The Daily Rail: NYC Restauranteurs Ask City to Impose Surcharge on Diners.

SOCIAL MEDIA: Stages of the Avocado, Fake Butter, Golem Sewing, the New X-Men Movie, and More!

Welcome to May, everyone! In this week’s batch of restaurant memes includes the annoying stages of the avocado, grief stages with the help of “butter”, trouble falling asleep, the lies about sandwiches and more!


Instagram Reservations

Did you know that you can let guests book reservations at your locations via Instagram? We don’t blame you if you didn’t. IG hasn’t put a lot of marketing effort behind the feature it rolled out last year. The jury is out on how useful the feature is, but it may be worth it if you’re IG is your best social media account.

The Cheetos Cookie

Love Cheetos? Love cookies? Well, someone has invented the Cheetos Cookies, so you can have the best of both words. It even leaves your fingers orange like you’re eating Cheetos. The inventor calls this “most important” but we always thought that was its biggest drawback.

Fast Food Gone Wrong

Delivering food to hungry home-diners is a pretty routine and mundane task, but once in a while things go a little… sideways. Here are some of weirdest delivery stories – from swingers to stoners to so much nudity.


Why it matters to you: A group representing more than 100 restaurateurs are proposing a surcharge fee for diners.

New York is the big leagues for restaurants and restaurateurs. New York is also a very expensive place to have to pay rent, so it should come as no surprise when a large group of restaurants are proposing a 3 to 5% surcharge for diners on their tabs. The group says that this is a response to nine mandated wage increases over the past several years with one more (minimum wage to $15) in 2019. They’d like to impose a clearly disclosed surcharge to generate the revenue although NYC is already the most expensive city to dine in-in many categories. One other upside is that many in the group aim to use this surcharge to help implement the end of tipping. They claim that tips lead to sexual harassment, which we definitely see being part of the issue.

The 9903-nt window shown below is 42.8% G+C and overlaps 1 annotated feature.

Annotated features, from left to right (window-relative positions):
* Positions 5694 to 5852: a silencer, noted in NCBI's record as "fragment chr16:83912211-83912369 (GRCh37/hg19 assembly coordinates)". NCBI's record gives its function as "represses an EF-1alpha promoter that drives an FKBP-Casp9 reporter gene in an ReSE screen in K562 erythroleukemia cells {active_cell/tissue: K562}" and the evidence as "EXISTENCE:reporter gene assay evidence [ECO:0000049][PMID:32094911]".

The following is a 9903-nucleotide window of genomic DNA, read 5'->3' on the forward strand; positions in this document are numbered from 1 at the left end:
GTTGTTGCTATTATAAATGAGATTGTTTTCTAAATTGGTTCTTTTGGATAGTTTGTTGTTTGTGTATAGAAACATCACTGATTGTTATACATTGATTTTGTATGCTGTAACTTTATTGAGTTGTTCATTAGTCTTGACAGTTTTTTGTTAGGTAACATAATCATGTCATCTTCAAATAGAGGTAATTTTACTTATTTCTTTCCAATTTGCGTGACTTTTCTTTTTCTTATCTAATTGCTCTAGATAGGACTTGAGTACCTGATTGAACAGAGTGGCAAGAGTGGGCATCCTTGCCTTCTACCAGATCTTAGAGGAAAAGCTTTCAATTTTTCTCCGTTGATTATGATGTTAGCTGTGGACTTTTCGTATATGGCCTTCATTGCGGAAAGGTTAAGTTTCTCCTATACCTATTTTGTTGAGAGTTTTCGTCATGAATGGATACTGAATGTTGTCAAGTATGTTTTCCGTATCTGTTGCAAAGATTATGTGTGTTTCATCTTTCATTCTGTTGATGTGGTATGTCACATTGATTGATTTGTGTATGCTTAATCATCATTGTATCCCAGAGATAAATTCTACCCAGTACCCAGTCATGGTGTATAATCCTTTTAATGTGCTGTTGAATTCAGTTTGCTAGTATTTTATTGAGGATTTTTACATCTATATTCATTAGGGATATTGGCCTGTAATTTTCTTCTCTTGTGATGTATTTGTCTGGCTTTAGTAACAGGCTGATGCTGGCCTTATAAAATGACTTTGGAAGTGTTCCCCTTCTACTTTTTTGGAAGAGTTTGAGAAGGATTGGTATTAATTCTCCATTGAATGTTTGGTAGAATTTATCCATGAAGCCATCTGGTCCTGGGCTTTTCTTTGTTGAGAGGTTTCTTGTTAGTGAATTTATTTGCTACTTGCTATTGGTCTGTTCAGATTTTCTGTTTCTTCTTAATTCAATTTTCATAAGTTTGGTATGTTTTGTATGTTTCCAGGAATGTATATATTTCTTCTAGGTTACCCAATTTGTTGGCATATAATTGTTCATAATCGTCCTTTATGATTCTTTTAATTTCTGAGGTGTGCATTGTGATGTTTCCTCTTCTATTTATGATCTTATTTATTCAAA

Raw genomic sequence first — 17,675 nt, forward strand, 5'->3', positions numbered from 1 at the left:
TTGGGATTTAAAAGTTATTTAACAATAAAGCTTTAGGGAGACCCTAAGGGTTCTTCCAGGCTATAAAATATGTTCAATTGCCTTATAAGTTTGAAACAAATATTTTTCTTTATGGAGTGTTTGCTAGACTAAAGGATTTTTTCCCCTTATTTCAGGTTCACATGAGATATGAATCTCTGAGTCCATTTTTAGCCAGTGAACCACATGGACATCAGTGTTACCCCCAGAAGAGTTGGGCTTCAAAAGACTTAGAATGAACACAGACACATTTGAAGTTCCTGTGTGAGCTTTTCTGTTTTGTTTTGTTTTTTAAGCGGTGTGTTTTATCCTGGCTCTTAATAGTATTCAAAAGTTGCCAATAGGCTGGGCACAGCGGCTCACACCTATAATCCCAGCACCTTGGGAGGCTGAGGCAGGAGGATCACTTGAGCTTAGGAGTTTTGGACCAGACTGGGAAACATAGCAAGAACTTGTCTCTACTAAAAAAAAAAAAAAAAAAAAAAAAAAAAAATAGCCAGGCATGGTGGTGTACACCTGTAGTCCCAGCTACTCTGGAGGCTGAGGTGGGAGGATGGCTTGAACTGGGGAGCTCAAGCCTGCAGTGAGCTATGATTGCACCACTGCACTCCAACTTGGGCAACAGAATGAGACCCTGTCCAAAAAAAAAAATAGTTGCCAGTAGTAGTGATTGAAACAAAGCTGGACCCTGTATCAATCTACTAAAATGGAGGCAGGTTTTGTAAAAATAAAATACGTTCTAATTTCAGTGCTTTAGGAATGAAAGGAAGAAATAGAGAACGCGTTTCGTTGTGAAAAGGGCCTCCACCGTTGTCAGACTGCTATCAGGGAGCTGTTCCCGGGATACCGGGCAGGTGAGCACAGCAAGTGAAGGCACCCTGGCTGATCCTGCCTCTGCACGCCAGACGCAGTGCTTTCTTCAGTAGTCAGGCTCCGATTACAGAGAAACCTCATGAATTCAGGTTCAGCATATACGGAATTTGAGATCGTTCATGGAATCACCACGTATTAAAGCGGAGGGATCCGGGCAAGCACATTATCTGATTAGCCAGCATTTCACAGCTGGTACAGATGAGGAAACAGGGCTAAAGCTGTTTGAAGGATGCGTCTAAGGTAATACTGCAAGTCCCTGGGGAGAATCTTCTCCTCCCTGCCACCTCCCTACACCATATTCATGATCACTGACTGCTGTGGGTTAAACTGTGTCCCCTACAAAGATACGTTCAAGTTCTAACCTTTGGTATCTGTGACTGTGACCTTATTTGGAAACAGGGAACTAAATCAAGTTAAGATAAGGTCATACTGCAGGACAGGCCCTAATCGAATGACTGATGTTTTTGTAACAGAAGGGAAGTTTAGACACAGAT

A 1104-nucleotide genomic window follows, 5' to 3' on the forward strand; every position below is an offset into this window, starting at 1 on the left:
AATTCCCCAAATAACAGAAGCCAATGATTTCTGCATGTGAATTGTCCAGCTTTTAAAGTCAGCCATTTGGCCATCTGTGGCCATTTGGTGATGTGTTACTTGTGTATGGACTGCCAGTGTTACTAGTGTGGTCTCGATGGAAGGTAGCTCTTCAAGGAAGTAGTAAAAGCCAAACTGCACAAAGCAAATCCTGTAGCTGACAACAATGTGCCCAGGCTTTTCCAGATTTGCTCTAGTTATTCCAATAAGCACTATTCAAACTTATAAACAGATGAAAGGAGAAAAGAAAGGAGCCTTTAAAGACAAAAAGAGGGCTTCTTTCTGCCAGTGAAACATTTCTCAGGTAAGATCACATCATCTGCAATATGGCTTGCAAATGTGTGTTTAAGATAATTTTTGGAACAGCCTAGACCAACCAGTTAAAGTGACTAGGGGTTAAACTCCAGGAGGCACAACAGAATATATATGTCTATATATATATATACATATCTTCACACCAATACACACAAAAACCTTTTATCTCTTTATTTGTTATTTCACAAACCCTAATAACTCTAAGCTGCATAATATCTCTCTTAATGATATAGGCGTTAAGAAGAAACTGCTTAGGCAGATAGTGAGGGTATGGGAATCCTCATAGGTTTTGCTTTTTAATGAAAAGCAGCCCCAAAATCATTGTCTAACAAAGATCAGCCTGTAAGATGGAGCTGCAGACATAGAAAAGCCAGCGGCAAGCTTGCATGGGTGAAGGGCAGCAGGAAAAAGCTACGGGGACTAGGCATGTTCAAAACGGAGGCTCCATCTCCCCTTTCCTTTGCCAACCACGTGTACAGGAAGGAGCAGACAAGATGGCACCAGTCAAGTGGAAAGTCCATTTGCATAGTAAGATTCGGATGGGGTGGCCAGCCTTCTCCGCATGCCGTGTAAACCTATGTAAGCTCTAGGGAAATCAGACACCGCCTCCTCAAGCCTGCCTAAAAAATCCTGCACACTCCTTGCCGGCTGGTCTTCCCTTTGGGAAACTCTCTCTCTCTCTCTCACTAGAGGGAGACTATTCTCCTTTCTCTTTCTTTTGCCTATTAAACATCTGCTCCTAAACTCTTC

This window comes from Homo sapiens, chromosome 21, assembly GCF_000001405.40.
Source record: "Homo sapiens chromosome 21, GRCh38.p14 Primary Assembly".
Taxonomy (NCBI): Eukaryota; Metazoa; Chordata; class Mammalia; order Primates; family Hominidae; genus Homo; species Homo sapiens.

Will this surcharge keep these restaurants’ doors open as a whole and end sexual harassment? No. Will it help? Hopefully. Restaurants are a large part of the tourism industry in New York so they certainly must be helped to stay afloat though, if the prices keep going up, normal humans will be lucky to even be able to keep roofs over their heads let alone dine out at Nobu. Hopefully some middle ground can be reached.

There’s also nothing stopping these NYC restaurants from implementing the surcharge themselves, other than many operators fear of out-pricing themselves with diners. And in an all-ready expensive city, we can’t blame them. A city-wide surcharge accomplishes the same goals but keeps the playing field level among all restaurants.



Why it matters to you: LA is planning to work out a compromise between business owners and street food vendors.

If you’ve ever been to Los Angeles (the real parts, not Hollywood), you’ve seen endless taco trucks, guys pushing around hand carts selling Mexican fruit salad, and many other options all over the place. You can find some truly great meals out of these carts if you aren’t afraid of street meat. We’ve had some of the best late-night food of our lives out of a burrito truck at a gas station. Strange right?

One of the biggest issues Los Angeles has to resolve is the street vendors stepping on toes and poaching the actual restaurants’ business. The city will ultimately have to side with actual tax paying vendors and restaurants if it hits the fan so in order to not completely kill the street food scene they must carefully craft the ordinance of compromise within the given 60 days. They must decide what this compromise will look like and they aim to try and please both sides if possible. We worry that this will put many out of business due to sanitation issues and ICE raids, so it will be up to those lawmakers to ensure that this isn’t just a roundabout way of deporting people and that it actually does aim to help them. Decriminalizing street vending is a great start though, it certainly shouldn’t make anyone be considered a criminal.

This fight is very far from over but hopefully will ease tensions between brick & mortar restaurants and street vendors. It would be a tragedy if the LA street food scene was majorly altered. We will always support the restaurants, but in a city with such a thriving and unique street food scene, the city and industry must reach a middle ground on these issues.